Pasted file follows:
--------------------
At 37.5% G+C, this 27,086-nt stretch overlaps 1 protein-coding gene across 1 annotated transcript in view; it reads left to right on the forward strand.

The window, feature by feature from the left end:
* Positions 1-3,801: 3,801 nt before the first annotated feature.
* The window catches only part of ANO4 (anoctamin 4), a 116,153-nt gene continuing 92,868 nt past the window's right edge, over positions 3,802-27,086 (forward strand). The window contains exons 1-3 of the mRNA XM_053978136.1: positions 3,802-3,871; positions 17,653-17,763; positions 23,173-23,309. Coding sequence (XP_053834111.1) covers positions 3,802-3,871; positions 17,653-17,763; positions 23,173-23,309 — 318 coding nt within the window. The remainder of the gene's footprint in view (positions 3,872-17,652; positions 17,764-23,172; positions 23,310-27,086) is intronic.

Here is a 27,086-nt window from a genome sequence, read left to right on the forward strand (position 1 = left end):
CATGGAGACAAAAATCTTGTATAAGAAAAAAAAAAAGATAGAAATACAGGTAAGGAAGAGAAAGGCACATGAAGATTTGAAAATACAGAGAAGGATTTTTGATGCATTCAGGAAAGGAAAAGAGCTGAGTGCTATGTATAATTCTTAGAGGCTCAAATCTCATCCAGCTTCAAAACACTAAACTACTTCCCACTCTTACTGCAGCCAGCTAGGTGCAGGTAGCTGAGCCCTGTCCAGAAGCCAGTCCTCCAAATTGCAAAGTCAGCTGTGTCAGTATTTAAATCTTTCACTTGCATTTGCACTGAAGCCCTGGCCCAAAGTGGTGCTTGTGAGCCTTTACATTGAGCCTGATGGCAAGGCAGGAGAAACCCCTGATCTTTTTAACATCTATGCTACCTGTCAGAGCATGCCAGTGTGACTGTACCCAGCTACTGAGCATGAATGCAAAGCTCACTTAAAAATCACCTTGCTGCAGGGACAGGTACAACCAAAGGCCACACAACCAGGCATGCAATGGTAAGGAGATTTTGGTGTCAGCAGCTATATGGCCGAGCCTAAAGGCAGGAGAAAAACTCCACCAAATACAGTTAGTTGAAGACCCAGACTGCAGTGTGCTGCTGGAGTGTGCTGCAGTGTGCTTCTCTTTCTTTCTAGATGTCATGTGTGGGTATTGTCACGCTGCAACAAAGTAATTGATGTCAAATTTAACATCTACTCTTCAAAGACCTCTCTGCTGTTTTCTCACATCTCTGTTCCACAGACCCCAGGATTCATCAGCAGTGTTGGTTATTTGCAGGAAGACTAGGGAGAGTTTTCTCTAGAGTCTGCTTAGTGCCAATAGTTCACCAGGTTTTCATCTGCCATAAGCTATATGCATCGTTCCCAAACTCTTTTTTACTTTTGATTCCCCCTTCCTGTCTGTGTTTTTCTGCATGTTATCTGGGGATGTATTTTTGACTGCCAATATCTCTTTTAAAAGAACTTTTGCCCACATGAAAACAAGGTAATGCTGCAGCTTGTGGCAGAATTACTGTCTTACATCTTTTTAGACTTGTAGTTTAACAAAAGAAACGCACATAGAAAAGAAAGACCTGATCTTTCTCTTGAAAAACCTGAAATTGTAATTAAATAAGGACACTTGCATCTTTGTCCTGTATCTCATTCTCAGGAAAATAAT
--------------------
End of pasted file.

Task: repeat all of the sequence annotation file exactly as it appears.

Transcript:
At 37.5% G+C, this 27,086-nt stretch overlaps 1 protein-coding gene across 1 annotated transcript in view; it reads left to right on the forward strand.

The window, feature by feature from the left end:
* Positions 1-3,801: 3,801 nt before the first annotated feature.
* The window catches only part of ANO4 (anoctamin 4), a 116,153-nt gene continuing 92,868 nt past the window's right edge, over positions 3,802-27,086 (forward strand). The window contains exons 1-3 of the mRNA XM_053978136.1: positions 3,802-3,871; positions 17,653-17,763; positions 23,173-23,309. Coding sequence (XP_053834111.1) covers positions 3,802-3,871; positions 17,653-17,763; positions 23,173-23,309 — 318 coding nt within the window. The remainder of the gene's footprint in view (positions 3,872-17,652; positions 17,764-23,172; positions 23,310-27,086) is intronic.

Here is a 27,086-nt window from a genome sequence, read left to right on the forward strand (position 1 = left end):
CATGGAGACAAAAATCTTGTATAAGAAAAAAAAAAAGATAGAAATACAGGTAAGGAAGAGAAAGGCACATGAAGATTTGAAAATACAGAGAAGGATTTTTGATGCATTCAGGAAAGGAAAAGAGCTGAGTGCTATGTATAATTCTTAGAGGCTCAAATCTCATCCAGCTTCAAAACACTAAACTACTTCCCACTCTTACTGCAGCCAGCTAGGTGCAGGTAGCTGAGCCCTGTCCAGAAGCCAGTCCTCCAAATTGCAAAGTCAGCTGTGTCAGTATTTAAATCTTTCACTTGCATTTGCACTGAAGCCCTGGCCCAAAGTGGTGCTTGTGAGCCTTTACATTGAGCCTGATGGCAAGGCAGGAGAAACCCCTGATCTTTTTAACATCTATGCTACCTGTCAGAGCATGCCAGTGTGACTGTACCCAGCTACTGAGCATGAATGCAAAGCTCACTTAAAAATCACCTTGCTGCAGGGACAGGTACAACCAAAGGCCACACAACCAGGCATGCAATGGTAAGGAGATTTTGGTGTCAGCAGCTATATGGCCGAGCCTAAAGGCAGGAGAAAAACTCCACCAAATACAGTTAGTTGAAGACCCAGACTGCAGTGTGCTGCTGGAGTGTGCTGCAGTGTGCTTCTCTTTCTTTCTAGATGTCATGTGTGGGTATTGTCACGCTGCAACAAAGTAATTGATGTCAAATTTAACATCTACTCTTCAAAGACCTCTCTGCTGTTTTCTCACATCTCTGTTCCACAGACCCCAGGATTCATCAGCAGTGTTGGTTATTTGCAGGAAGACTAGGGAGAGTTTTCTCTAGAGTCTGCTTAGTGCCAATAGTTCACCAGGTTTTCATCTGCCATAAGCTATATGCATCGTTCCCAAACTCTTTTTTACTTTTGATTCCCCCTTCCTGTCTGTGTTTTTCTGCATGTTATCTGGGGATGTATTTTTGACTGCCAATATCTCTTTTAAAAGAACTTTTGCCCACATGAAAACAAGGTAATGCTGCAGCTTGTGGCAGAATTACTGTCTTACATCTTTTTAGACTTGTAGTTTAACAAAAGAAACGCACATAGAAAAGAAAGACCTGATCTTTCTCTTGAAAAACCTGAAATTGTAATTAAATAAGGACACTTGCATCTTTGTCCTGTATCTCATTCTCAGGAAAATAAT